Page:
Chapter 5 Notes from Grendel

This section contains 982 words
(approx. 4 pages at 300 words per page)
Get the premium Grendel Book Notes

Grendel Chapter 5

The dragon is a terrifying creature, even to Grendel. He sits in his lair on a neverending pile of beautiful jewels, and his eyes look dead. The dragon knows him, and seems happy to see him. His voice sounds ancient. The dragon talks kindly to Grendel, but in a mocking sort of way. Grendel is too afraid to speak--the dragon speaks quietly and with disinterested amusement, and that is worse than a monstrous roar. He sees Grendel's fear, and begins to laugh horribly. Grendel gets angry and starts to throw a large emerald, and the dragon commands him to never touch his possessions again. Grendel realizes that this is how men feel about him, and he decides never to frighten or eat them for no reason again. Suddenly the dragon interrupts his thoughts. "Why not frighten them?" Chapter 5, pg. 61

The dragon is irritated: he knows everything Grendel is thinking--in fact, he knows everything. He gives Grendel a terrible look, which almost kills him, and the dragon doesn't even seem to care. He saves Grendel from dying of fear with a laugh--not because Grendel matters to him in the least, but simply because he is amused. He says, "You want the word. That's what you've come for. My advice is, don't ask! Do as I do! Seek out gold--but not my gold--and guard it!" Chapter 5, pg. 62 The dragon tries to explain the Shaper. He says that dragons can see everything, past, present and future, as if from a mountaintop. He stresses that this doesn't mean dragons cause things to happen. He says there is no free will: he always knows what will happen before it does. He says that men don't do anything worthwhile, they just think they do. All their theories and strategies amount to nothing. They just know a bunch of facts, without understanding the whole picture. They think the Shaper gives them that understanding, but it's a fake feeling of connectedness. It's made up. Grendel doesn't understand this at all, but the dragon thinks Grendel is a good listener, so he tells him about Time and Space. He explains that creatures like Grendel think that because something is true for them, it must be true for the rest of the world, too, which is not logical. He begins to talk pompously about how limited most creatures' thinking is: they can only see certain ways of categorizing or naming things. He sees that Grendel is very confused and bored, and gets angry.

Grendel protests, assuring the dragon that he is interested in other things besides violence. Frustrated, the dragon changes course. He tells Grendel that it is very hard for him to talk to a creature of "the Dark Ages." He mutters that no age is darker than any other--that's just a name that a later (but not better) age decided to give to the time that this story takes place. Faltering, the dragon tries to explain that the universe is made up of both order and randomness. He stops, and continues in another vein, holding out a golden jug but being careful not to let Grendel touch it. He rambles nearly incoherently about the difference between a jug and a living thing: living things exist individually, because they can express themselves, but objects like jugs are generalized, because they have no way of changing themselves. A jug can be nothing but a simple, complete, whole jug. The dragon seems to believe he is being perfectly clear, and gets angry when Grendel doesn't understand. He tries again: vegetables are different from people because none of their parts are essential to their functioning: if you cut the top of a carrot off, it can still be a carrot as much as it was before. But if you cut a man's head off, he cannot function as he did before, because he has individual parts that are all essential in different ways. The explanation is vague and half-baked, but again, the dragon gets angry when Grendel doesn't get it. He tries to tell Grendel that people relate to the world in different ways than do rocks: rocks "relate" to everything the same way, while people have different attitudes toward different things. Grendel gives up. "It was unfair. For all I knew he might be telling me gibberish on purpose. I sat down. Let him babble." Chapter 5, pg. 70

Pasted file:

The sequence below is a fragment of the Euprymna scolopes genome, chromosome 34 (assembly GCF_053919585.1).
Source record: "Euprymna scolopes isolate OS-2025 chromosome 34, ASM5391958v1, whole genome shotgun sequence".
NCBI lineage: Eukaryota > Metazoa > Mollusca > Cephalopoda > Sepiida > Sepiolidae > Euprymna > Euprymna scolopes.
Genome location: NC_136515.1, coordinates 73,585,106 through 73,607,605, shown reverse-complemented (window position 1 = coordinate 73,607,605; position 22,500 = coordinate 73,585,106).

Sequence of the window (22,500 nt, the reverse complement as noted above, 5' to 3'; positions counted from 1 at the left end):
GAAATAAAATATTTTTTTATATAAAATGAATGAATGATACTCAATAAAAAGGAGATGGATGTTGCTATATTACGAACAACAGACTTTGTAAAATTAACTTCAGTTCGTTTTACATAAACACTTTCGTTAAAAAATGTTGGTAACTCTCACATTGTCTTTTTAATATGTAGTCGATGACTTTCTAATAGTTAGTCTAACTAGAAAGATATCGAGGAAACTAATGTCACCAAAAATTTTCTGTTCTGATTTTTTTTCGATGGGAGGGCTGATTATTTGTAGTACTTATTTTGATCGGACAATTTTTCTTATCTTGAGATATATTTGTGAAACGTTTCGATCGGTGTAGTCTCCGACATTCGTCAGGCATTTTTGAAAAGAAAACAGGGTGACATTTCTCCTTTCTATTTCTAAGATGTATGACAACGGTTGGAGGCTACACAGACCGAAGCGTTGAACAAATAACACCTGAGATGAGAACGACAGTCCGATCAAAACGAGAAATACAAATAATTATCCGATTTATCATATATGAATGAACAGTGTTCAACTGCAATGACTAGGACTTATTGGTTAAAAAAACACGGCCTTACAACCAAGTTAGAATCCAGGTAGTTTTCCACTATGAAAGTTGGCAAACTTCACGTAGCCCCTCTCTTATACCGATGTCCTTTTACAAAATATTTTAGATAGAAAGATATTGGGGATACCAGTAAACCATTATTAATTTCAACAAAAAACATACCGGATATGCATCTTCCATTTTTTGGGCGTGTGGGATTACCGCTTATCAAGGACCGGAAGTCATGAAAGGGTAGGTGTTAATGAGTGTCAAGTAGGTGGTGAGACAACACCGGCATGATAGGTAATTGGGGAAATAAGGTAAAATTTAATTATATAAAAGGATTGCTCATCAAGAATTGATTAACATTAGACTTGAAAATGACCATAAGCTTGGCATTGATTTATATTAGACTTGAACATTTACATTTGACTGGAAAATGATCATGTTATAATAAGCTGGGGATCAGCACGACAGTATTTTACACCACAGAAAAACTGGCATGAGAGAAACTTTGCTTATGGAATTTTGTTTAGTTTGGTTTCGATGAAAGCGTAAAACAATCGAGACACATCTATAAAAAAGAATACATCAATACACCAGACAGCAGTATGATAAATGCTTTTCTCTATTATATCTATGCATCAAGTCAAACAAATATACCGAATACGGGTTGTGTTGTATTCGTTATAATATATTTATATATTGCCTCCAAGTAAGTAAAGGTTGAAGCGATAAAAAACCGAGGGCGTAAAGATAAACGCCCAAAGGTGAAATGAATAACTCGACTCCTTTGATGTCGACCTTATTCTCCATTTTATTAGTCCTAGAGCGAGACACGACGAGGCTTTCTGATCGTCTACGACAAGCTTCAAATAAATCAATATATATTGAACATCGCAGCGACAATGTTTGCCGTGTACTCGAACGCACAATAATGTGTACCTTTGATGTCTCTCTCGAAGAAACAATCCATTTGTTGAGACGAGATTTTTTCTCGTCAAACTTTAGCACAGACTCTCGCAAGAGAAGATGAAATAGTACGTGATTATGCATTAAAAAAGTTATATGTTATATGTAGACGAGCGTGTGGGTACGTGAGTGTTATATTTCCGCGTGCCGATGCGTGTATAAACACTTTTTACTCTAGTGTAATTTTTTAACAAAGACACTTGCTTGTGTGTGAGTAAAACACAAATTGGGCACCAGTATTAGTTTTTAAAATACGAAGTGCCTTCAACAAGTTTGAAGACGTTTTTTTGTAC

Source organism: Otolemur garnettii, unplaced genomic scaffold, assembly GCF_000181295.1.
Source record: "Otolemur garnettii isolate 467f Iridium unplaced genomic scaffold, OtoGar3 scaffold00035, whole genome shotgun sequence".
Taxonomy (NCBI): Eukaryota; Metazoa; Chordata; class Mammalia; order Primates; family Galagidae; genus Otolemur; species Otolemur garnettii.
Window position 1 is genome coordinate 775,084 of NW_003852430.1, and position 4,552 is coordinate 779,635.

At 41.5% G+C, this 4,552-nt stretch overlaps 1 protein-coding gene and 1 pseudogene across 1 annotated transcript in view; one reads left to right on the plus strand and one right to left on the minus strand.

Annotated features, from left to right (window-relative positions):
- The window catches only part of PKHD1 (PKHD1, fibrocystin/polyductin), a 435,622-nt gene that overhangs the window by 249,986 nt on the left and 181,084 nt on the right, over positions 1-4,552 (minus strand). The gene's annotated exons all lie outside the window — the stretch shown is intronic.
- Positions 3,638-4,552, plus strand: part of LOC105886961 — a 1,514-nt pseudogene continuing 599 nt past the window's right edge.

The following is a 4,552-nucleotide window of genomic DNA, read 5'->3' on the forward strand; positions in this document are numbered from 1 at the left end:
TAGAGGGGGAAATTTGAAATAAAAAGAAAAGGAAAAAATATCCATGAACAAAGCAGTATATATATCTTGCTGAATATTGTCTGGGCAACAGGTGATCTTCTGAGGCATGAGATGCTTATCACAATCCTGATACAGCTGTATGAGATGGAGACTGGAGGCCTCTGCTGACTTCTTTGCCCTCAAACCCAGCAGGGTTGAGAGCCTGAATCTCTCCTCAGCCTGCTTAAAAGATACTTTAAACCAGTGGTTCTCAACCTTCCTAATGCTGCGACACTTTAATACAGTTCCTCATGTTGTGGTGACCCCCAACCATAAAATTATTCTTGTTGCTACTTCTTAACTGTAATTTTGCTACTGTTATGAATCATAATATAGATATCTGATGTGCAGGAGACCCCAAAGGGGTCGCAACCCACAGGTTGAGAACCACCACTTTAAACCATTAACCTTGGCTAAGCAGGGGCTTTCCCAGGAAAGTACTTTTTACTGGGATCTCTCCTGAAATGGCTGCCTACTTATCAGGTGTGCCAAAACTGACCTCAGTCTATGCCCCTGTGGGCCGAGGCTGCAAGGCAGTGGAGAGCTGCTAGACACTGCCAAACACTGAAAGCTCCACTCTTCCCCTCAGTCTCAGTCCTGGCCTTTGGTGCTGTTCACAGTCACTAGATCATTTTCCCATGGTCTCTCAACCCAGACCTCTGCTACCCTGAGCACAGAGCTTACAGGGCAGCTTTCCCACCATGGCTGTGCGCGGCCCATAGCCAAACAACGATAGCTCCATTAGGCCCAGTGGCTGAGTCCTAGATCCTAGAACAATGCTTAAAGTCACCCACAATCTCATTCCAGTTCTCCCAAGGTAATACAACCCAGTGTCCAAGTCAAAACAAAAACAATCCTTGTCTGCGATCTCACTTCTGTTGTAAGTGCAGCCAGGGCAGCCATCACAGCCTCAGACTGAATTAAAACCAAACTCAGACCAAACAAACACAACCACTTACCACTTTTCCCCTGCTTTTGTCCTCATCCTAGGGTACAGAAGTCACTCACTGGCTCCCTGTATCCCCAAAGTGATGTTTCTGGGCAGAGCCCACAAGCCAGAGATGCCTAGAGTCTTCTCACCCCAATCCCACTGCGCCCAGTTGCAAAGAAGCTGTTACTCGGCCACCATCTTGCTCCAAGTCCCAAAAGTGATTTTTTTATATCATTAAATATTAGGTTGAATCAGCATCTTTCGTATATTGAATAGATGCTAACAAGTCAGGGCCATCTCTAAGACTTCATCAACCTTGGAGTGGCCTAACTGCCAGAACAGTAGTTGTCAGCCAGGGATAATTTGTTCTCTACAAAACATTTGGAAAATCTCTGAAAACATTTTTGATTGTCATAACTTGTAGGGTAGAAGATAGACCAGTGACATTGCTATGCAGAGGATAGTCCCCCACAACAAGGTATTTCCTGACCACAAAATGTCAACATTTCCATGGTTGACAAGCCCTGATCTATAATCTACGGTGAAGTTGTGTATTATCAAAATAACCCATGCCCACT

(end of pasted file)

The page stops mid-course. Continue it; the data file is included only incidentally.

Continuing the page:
The dragon tells Grendel he shouldn't have come, then tries one last time to explain simply. Nothing is permanent, he says. Everything happens over and over again, in different ways. Grendel sees that the dragon knows this for a fact. It's all dust, no matter how it behaves, says the dragon. Everything will end one day, in an ugly, pointless way. Grendel thinks of the Shaper and doesn't believe it could be true. The dragon is getting sick of Grendel, and hardly cares if he believes what he's being told. When Grendel asks him why he thinks it's stupid to try to improve one's character, the dragon brushes him off. He tells him that Grendel actually improves the Danes with his attacks: he forces them to think, and write songs, and plan ways to kill him. The dragon says that if he stops torturing the Danes he will be replaced by another monster, and whether or not he continues to kill them makes no difference, so he may as well do it. He says that his own goal is to count all his jewels--which, according to him, is a goal no different from helping the poor or killing random people. Grendel tries to tell him about the Shaper, and when the dragon scoffs, Grendel somehow knows the dragon is right. The stories the Shaper tells about God and the beginning of the world are made up. Still, Grendel believes "something will come of all this." Chapter 5, pg. 73 The dragon disagrees.

Topic Tracking: Philosophy 6
Topic Tracking: Identity 5

Copyrights
BookRags Book Notes
Grendel from BookRags Book Notes. (c)2014 BookRags, Inc. All rights reserved.